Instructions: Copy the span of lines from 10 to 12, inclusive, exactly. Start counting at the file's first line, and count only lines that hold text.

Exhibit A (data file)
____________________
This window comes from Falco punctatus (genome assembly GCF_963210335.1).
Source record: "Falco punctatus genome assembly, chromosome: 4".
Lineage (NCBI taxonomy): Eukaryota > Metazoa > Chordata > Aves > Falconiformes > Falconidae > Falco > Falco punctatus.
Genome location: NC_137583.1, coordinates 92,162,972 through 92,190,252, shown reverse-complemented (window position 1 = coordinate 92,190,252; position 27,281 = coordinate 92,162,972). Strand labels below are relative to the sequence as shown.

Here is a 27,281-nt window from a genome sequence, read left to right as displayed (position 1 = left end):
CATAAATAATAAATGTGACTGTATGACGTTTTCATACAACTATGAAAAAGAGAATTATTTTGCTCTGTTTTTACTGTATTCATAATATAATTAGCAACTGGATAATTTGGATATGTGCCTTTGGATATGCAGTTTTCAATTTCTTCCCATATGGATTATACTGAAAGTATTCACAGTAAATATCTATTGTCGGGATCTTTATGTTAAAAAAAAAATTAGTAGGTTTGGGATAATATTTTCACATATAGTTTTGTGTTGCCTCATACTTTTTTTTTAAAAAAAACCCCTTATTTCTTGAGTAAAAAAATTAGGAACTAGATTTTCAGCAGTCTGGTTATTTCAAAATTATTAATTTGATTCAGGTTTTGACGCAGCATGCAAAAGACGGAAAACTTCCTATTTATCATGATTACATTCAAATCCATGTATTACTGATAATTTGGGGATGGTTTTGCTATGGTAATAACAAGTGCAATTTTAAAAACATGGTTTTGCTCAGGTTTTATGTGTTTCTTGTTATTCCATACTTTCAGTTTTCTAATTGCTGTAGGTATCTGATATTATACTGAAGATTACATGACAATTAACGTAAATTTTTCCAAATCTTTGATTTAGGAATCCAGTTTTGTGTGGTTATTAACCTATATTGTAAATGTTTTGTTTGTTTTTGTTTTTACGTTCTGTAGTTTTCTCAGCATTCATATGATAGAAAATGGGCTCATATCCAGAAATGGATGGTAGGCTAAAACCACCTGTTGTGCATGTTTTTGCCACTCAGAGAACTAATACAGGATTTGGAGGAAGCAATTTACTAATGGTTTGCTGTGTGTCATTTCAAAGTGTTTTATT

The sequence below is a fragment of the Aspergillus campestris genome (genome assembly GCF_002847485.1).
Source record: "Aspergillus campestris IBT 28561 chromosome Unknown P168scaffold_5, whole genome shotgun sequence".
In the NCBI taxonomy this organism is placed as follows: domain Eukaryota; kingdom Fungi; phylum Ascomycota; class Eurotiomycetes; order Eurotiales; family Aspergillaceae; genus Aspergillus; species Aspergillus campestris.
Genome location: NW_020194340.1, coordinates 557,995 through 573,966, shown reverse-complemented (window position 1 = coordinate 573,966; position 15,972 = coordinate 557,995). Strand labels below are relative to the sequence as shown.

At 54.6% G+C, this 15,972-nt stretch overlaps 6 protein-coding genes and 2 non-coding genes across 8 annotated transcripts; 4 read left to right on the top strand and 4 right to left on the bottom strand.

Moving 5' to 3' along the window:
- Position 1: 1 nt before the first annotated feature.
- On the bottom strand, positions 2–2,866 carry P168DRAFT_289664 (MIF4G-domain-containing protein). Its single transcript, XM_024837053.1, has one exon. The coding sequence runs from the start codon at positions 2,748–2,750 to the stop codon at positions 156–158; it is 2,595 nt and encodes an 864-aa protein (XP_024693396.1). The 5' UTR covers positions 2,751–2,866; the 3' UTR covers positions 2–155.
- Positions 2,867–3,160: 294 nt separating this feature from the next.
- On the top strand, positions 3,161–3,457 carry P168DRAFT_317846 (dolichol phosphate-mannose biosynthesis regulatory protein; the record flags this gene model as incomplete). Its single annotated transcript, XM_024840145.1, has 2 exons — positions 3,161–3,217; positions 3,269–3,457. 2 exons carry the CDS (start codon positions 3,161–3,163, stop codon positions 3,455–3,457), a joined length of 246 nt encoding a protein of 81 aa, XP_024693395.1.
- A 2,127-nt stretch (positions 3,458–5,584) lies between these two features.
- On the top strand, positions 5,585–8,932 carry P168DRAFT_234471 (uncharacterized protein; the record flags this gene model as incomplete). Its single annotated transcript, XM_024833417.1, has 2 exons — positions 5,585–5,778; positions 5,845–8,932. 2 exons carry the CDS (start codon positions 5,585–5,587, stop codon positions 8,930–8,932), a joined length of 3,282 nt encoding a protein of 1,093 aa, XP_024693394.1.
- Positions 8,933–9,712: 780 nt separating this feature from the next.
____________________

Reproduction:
Genome location: NW_020194340.1, coordinates 557,995 through 573,966, shown reverse-complemented (window position 1 = coordinate 573,966; position 15,972 = coordinate 557,995). Strand labels below are relative to the sequence as shown.

At 54.6% G+C, this 15,972-nt stretch overlaps 6 protein-coding genes and 2 non-coding genes across 8 annotated transcripts; 4 read left to right on the top strand and 4 right to left on the bottom strand.

Moving 5' to 3' along the window: